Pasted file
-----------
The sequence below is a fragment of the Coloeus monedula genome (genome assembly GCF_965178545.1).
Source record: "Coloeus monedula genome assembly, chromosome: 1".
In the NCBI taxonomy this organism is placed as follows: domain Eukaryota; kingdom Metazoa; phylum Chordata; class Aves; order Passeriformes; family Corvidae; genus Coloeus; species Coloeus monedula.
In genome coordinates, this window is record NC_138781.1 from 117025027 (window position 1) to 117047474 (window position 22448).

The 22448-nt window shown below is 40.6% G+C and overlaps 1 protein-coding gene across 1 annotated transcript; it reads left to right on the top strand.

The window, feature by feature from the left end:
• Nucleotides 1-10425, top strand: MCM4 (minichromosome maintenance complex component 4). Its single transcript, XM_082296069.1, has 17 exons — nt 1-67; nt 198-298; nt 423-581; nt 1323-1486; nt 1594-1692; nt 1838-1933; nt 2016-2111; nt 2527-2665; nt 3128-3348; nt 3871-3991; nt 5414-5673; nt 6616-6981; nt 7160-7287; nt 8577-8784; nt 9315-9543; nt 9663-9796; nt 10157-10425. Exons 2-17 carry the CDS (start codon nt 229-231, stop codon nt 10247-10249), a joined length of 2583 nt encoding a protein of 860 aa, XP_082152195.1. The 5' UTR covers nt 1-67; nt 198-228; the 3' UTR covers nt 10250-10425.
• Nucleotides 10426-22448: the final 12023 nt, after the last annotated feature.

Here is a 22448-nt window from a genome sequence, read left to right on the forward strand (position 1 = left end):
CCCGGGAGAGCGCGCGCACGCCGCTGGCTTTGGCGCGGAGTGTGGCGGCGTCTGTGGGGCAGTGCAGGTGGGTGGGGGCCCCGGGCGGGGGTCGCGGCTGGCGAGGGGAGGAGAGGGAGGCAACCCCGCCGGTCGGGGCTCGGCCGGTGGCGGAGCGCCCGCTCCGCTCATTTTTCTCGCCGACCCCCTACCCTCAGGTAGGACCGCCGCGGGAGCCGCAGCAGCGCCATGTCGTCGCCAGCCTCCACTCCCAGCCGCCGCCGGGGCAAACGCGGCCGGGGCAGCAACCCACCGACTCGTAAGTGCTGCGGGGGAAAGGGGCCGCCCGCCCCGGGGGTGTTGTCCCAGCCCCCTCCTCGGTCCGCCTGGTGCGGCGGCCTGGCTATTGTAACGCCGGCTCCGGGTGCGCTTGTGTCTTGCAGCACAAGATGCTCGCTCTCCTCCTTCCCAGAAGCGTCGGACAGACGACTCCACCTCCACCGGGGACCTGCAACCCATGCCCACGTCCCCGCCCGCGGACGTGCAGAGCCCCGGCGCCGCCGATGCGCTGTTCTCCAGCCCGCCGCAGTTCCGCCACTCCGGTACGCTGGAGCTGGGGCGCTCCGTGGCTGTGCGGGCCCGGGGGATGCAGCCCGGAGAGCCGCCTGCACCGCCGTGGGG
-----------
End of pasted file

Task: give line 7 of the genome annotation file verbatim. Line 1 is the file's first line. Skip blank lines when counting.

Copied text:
• Nucleotides 1-10425, top strand: MCM4 (minichromosome maintenance complex component 4). Its single transcript, XM_082296069.1, has 17 exons — nt 1-67; nt 198-298; nt 423-581; nt 1323-1486; nt 1594-1692; nt 1838-1933; nt 2016-2111; nt 2527-2665; nt 3128-3348; nt 3871-3991; nt 5414-5673; nt 6616-6981; nt 7160-7287; nt 8577-8784; nt 9315-9543; nt 9663-9796; nt 10157-10425. Exons 2-17 carry the CDS (start codon nt 229-231, stop codon nt 10247-10249), a joined length of 2583 nt encoding a protein of 860 aa, XP_082152195.1. The 5' UTR covers nt 1-67; nt 198-228; the 3' UTR covers nt 10250-10425.